FOR IMMEDIATE RELEASE
Andy Wildenberg, associate professor of computer science, 406.238.7380, firstname.lastname@example.org
RMC Media Team, 406.657.1105, email@example.com
Photo: Dr. Andy Wildenberg (left) and Kobi Hudson (right) [credit: Dave M. Shumway]
RMC student Kobi Hudson receives top undergraduate award from Montana Space Grant Consortium
BILLINGS, December 2, 2014 – The Montana Space Grant Consortium (MSGC) has announced that the 2014-2015 Hiscock Memorial Award will be given to Rocky Mountain College student Kobi Hudson as part of a research project to test the growth of algae in zero gravity on the International Space Station. The award includes $1,500 that can be used for travel, research supplies, tuition, or other educational purposes.
Hudson is a 19-year-old junior at RMC, majoring in computer science, mathematics, and physics. He started taking classes at Rocky during his junior year at Billings Senior High School. Hudson currently holds the record at Billings Senior High School for the most college credits accumulated while in high school. With 26 credits, Hudson had enough credits to be classified as a sophomore at RMC at the time he graduated from high school.
Hudson received the Hiscock Memorial Award for his proposal to design a test structure for a NanoRacks NanoLabs enclosure to test the growth of algae in zero gravity on the International Space Station (ISS). Hudson's proposal is part of a project called AGAR (Algae Growth and Remediation), which was started as part of NASA's HUNCH (High School Students United with NASA to Create Hardware) initiative to create hardware. This initiative consists of a competition for young science students to develop novel ideas and experiments.
The AGAR experiment revolves around growing algae, which converts carbon dioxide to oxygen. "If there is a way to have algae producing oxygen in space stations, it would be an immense benefit," said Dr. Andy Wildenberg, RMC associate professor of computer science.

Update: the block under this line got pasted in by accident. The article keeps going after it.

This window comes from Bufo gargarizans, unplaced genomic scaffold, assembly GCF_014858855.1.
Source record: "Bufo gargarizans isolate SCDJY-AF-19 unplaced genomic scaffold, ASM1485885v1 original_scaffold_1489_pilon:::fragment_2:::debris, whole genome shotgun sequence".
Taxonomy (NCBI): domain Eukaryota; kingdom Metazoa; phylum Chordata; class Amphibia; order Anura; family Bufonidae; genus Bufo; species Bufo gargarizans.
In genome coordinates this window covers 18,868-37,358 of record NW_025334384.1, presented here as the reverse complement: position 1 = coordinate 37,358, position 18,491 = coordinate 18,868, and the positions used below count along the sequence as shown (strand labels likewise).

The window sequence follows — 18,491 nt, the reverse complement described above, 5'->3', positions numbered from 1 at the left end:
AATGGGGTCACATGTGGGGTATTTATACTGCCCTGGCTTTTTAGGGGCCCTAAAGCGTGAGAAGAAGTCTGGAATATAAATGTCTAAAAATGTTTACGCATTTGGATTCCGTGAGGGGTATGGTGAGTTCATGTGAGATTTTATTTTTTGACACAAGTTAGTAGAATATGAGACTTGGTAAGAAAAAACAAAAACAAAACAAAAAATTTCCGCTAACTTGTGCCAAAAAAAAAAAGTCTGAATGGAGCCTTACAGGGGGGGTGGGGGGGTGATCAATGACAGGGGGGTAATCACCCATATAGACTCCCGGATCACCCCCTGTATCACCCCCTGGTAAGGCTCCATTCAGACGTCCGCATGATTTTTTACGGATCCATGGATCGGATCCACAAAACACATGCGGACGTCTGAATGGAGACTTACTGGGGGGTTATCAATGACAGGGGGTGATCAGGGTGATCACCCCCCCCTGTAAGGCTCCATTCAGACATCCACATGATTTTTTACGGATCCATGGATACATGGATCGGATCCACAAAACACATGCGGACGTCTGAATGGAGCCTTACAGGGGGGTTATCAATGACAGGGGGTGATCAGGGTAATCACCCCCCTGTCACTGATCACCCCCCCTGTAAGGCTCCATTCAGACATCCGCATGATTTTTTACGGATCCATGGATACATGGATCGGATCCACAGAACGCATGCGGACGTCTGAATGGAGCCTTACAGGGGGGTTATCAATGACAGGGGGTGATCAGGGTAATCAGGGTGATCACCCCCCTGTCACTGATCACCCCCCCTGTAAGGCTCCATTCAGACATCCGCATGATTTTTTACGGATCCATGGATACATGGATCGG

While algae grows well in water here on Earth, trying to grow it in water in a zero-gravity environment causes some complications. Therefore, the AGAR project proposes growing algae in agar, the substance used in Petri dishes.
"This is the first time that growing algae in a solid media will have ever been done in zero gravity," said Hudson. "When the AGAR project runs, it will show how well algae can remediate carbon dioxide into oxygen in zero gravity. If the algae remediates carbon dioxide well enough, it could open the doors to long-term manned space flight and could be revolutionary in the ways manned space flight is thought of."
However, the algae has to be contained in something small, compact, and monitored from Earth. After nearly a year, students designed a 1-kilogram modularized aluminum box (NanoLabs enclosure), which could house the algae gel. Sensors were also placed inside of it so that it could be monitored on Earth. Dr. Wildenberg helped students design a computer program that could monitor the algae growth from an orbit 220 miles from Earth.
"During the 2014 fall semester, the team and I managed to develop a final flight structure along with a final design for the algae/agar media that can all run off a USB cable," said Hudson. "Having something that I helped make reach the ISS made me realize how much I love the idea of doing work to help advance the space program."
A panel of NASA scientists has approved the AGAR project, allowing the boxes to be transported to the International Space Station. However, it would cost $10,000 per pound for transportation. The students applied for and were awarded a $30,000 grant from the Center for the Advancement of Science in Space (CASIS) to cover the transportation costs.
The first launch date for the project is scheduled for June 2015, which will take place in Cape Canaveral, Fla. The AGAR NanoLabs enclosure will be launched on the Space X7, Falcon 9, Dragon X rocket.
“I am so excited to receive this award,” said Hudson. “I plan to put the money from the award back into the project. I hope that it will also allow us enough money to maybe travel down to Florida to watch the launch.”
The Hiscock Memorial Award is given out each fall to an undergraduate or graduate student who has "demonstrated a strong commitment to their educational goals, and proposes the most compelling use of the funds," according to the MSGC. "Hudson's passion for space, research, and serving others shines through his idea. We are proud to support him," said the MSGC Staff and Advisory Board. Hudson is the first computer scientist to win this award.
"The idea of being the first to try this experiment was something that gave me chills," said Hudson. "I was so excited, and still am, that I was part of something that can open the doors to many possibilities."
“At Rocky Mountain College, we give undergraduates the opportunity to do real research. This award for Kobi is validation of that,“ said Dr. Wildenberg.
Hudson will present his project at the MSGC Student Research Symposium in Bozeman, Mont., on April 18, 2015.